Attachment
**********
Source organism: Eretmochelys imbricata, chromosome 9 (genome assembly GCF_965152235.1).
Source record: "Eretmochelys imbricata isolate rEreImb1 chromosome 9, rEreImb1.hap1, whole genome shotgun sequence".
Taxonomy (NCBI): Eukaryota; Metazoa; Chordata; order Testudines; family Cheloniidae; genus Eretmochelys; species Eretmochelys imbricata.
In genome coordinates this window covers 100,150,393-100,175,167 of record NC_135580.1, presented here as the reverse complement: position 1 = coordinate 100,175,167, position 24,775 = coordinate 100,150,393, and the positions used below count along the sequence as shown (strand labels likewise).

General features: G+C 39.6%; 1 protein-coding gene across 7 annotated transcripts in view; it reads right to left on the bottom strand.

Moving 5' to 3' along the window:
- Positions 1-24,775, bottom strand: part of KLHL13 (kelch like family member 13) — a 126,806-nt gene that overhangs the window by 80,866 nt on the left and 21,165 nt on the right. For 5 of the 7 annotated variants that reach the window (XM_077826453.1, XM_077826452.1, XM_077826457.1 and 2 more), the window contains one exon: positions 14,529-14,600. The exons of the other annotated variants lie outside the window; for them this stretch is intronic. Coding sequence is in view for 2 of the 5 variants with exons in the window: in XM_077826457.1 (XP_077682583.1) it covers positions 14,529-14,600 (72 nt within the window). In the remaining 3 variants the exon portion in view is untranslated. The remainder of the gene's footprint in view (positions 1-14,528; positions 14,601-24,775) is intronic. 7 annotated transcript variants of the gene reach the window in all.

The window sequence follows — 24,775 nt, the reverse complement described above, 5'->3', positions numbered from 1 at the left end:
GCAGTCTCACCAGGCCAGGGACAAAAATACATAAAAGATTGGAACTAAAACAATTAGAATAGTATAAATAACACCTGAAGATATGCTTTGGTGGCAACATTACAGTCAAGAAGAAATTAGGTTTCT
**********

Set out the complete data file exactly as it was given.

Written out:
Source organism: Eretmochelys imbricata, chromosome 9 (genome assembly GCF_965152235.1).
Source record: "Eretmochelys imbricata isolate rEreImb1 chromosome 9, rEreImb1.hap1, whole genome shotgun sequence".
Taxonomy (NCBI): Eukaryota; Metazoa; Chordata; order Testudines; family Cheloniidae; genus Eretmochelys; species Eretmochelys imbricata.
In genome coordinates this window covers 100,150,393-100,175,167 of record NC_135580.1, presented here as the reverse complement: position 1 = coordinate 100,175,167, position 24,775 = coordinate 100,150,393, and the positions used below count along the sequence as shown (strand labels likewise).

General features: G+C 39.6%; 1 protein-coding gene across 7 annotated transcripts in view; it reads right to left on the bottom strand.

Moving 5' to 3' along the window:
- Positions 1-24,775, bottom strand: part of KLHL13 (kelch like family member 13) — a 126,806-nt gene that overhangs the window by 80,866 nt on the left and 21,165 nt on the right. For 5 of the 7 annotated variants that reach the window (XM_077826453.1, XM_077826452.1, XM_077826457.1 and 2 more), the window contains one exon: positions 14,529-14,600. The exons of the other annotated variants lie outside the window; for them this stretch is intronic. Coding sequence is in view for 2 of the 5 variants with exons in the window: in XM_077826457.1 (XP_077682583.1) it covers positions 14,529-14,600 (72 nt within the window). In the remaining 3 variants the exon portion in view is untranslated. The remainder of the gene's footprint in view (positions 1-14,528; positions 14,601-24,775) is intronic. 7 annotated transcript variants of the gene reach the window in all.

The window sequence follows — 24,775 nt, the reverse complement described above, 5'->3', positions numbered from 1 at the left end:
GCAGTCTCACCAGGCCAGGGACAAAAATACATAAAAGATTGGAACTAAAACAATTAGAATAGTATAAATAACACCTGAAGATATGCTTTGGTGGCAACATTACAGTCAAGAAGAAATTAGGTTTCT